This year’s NME Awards Tour was a thoroughly depressing experience for several reasons. A remarkable prevalence of rather creepy, down-with-the-kids yuppies in short-sleeved shirts was one. An even more remarkable prevalence of children intent on capturing every second of four – yes, four – entire sets on their mobile fucking phones was another. And the fact that an excellent Glasvegas set was marred by Oasis fans playing danger-pint with their foreheads and burping ‘here we fucking go’ again and again between songs was the icing on the proverbial soggy biscuit.
But all of these pale, nay, evaporate into insignificance when considered alongside something far more important (and please, please take heed of what I am about to write here): the fact that White Lies are the most paradigm-redefiningly appalling little nugget of derivative, ignorant, tawdry and above all, insulting musical shit I have ever seen played live.
They used to be a band called Fear of Flying. Fear of Flying were an unobtrusive bit of fluff. Fear of Flying sounded a bit like the Departure, a bit like a noughties Duran Duran, a lot like 2006. And that was fine, because that was what it was: unpretentious disco-filler. It is the fact that White Lies see themselves as the exact opposite – so obviously see themselves as the next link in the chain that brings together Bauhaus and Interpol, the Cure and the Chameleons (actually, White Lies probably haven’t heard of the Chameleons) – that makes them so utterly nauseating. Because they are, if anything, even more spectacularly two-dimensional than their former incarnation.
Drenching the stage in black clothing, dry ice and reverb does not turn you into Joy Division. Combining a baritone even more false and uncomfortably contrived than that of the Editors’ Tom Smith with ‘eerie’ synth lines does not turn you into Joy Division. Doing that early Bloc Party thing – you know, the whole repeating meaningless lyrical conceits until they become ‘profound’ thing (‘farewell to the fairground / These rides aren’t working anymore’ anyone?) does not turn you into Joy Divison. You are a major label invention White Lies, a cynical attempt to buy into a musical tradition responsible for some of the greatest bands of all time. What’s even more depressing is that you are exactly the sort of band that the NME would have seen straight through ten years ago. Now fuck off and die.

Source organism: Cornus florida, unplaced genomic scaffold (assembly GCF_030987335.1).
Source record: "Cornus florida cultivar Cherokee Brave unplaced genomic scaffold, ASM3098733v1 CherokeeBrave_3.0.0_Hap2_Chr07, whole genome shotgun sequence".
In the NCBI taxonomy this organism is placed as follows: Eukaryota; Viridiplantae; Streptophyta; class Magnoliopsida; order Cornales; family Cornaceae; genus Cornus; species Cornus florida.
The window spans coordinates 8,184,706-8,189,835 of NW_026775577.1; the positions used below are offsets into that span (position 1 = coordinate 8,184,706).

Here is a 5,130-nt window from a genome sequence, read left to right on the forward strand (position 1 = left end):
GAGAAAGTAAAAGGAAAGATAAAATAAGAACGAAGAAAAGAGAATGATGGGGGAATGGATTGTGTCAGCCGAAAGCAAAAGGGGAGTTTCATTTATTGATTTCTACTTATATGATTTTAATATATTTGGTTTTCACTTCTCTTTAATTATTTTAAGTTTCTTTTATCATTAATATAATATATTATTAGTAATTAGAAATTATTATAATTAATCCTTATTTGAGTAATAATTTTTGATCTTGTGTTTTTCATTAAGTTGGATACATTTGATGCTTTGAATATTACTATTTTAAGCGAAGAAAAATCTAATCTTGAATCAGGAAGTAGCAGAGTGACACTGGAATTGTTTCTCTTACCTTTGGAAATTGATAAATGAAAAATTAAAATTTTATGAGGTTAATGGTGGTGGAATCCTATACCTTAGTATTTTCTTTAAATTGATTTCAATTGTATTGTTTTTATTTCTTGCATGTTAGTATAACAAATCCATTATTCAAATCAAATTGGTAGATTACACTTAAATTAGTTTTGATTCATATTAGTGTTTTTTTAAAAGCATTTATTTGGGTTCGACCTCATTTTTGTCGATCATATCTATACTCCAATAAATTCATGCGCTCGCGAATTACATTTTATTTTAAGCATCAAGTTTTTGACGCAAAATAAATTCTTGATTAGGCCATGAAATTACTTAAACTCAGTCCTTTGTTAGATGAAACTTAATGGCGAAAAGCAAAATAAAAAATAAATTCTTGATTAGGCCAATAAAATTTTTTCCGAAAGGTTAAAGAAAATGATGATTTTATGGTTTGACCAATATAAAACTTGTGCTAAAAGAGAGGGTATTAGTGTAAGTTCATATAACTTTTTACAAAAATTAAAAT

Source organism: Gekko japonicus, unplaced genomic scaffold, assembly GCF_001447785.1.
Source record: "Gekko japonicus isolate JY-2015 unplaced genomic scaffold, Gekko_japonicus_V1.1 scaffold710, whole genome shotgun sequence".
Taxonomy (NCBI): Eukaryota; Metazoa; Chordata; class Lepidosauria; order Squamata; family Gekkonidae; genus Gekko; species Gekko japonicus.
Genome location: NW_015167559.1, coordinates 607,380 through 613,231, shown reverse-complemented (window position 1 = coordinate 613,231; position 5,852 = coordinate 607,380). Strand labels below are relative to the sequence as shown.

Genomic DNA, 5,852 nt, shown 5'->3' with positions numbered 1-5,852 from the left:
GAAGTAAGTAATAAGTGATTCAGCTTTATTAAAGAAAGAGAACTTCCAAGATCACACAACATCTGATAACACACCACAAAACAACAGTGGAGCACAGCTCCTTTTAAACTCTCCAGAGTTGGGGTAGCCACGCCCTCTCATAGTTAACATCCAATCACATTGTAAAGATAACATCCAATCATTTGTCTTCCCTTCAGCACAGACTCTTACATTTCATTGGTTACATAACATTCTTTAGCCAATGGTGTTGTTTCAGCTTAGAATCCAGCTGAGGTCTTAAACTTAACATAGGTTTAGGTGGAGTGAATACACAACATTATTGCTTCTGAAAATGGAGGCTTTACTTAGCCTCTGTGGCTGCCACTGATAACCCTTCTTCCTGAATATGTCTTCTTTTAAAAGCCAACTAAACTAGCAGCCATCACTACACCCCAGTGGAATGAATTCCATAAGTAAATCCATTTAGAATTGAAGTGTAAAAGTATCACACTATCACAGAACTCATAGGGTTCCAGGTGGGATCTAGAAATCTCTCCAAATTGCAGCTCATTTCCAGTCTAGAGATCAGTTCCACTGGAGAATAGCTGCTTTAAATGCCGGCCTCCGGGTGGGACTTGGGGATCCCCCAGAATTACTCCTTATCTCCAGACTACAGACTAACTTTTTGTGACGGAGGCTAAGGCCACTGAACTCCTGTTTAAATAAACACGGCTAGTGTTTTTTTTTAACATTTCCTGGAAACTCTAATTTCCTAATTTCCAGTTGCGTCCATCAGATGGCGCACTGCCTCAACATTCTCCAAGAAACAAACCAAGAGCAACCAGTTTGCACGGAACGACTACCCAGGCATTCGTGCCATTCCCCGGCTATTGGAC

Lucky enough to follow the Worst Band In The World, Friendly Fires were always going to look excellent by comparison. And although I spent their forty-five minutes still seething with White Lies-induced rage, I have vague memories of them doing a pretty good job, the complexity of their live arrangements and their almost prog-like, nuanced, shoegaze-spattered way of putting together a set belying the simplicity of the dance-pop zeitgeist that spawned them. Yes, there is something rather dated about their cowbell-tastic tendency to impersonate the Rapture, but ‘Paris’ deserved to be the happiest, sweatiest love-in of the entire night – unfortunately, the White Lies fans got in the way.